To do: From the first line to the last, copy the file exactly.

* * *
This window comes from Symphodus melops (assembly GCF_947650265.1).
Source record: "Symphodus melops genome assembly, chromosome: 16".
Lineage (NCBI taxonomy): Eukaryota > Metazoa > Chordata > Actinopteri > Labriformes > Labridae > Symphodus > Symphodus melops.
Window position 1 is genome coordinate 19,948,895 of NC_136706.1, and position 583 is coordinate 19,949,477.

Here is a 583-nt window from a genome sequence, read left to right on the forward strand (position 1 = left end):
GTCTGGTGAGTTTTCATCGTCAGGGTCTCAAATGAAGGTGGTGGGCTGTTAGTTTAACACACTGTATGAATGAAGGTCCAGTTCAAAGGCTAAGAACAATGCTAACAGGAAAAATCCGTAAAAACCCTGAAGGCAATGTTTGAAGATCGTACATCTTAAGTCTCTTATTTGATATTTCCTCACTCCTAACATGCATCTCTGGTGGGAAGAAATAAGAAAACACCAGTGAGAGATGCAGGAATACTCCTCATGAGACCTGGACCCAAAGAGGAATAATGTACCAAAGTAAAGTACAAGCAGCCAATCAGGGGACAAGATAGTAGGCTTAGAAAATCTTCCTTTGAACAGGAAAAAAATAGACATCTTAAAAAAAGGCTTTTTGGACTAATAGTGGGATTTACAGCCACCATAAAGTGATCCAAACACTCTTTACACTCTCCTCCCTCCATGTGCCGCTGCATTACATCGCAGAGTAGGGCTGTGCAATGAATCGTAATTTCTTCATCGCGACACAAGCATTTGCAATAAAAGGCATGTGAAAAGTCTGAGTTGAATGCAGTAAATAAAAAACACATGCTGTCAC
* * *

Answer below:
This window comes from Symphodus melops (assembly GCF_947650265.1).
Source record: "Symphodus melops genome assembly, chromosome: 16".
Lineage (NCBI taxonomy): Eukaryota > Metazoa > Chordata > Actinopteri > Labriformes > Labridae > Symphodus > Symphodus melops.
Window position 1 is genome coordinate 19,948,895 of NC_136706.1, and position 583 is coordinate 19,949,477.

Here is a 583-nt window from a genome sequence, read left to right on the forward strand (position 1 = left end):
GTCTGGTGAGTTTTCATCGTCAGGGTCTCAAATGAAGGTGGTGGGCTGTTAGTTTAACACACTGTATGAATGAAGGTCCAGTTCAAAGGCTAAGAACAATGCTAACAGGAAAAATCCGTAAAAACCCTGAAGGCAATGTTTGAAGATCGTACATCTTAAGTCTCTTATTTGATATTTCCTCACTCCTAACATGCATCTCTGGTGGGAAGAAATAAGAAAACACCAGTGAGAGATGCAGGAATACTCCTCATGAGACCTGGACCCAAAGAGGAATAATGTACCAAAGTAAAGTACAAGCAGCCAATCAGGGGACAAGATAGTAGGCTTAGAAAATCTTCCTTTGAACAGGAAAAAAATAGACATCTTAAAAAAAGGCTTTTTGGACTAATAGTGGGATTTACAGCCACCATAAAGTGATCCAAACACTCTTTACACTCTCCTCCCTCCATGTGCCGCTGCATTACATCGCAGAGTAGGGCTGTGCAATGAATCGTAATTTCTTCATCGCGACACAAGCATTTGCAATAAAAGGCATGTGAAAAGTCTGAGTTGAATGCAGTAAATAAAAAACACATGCTGTCAC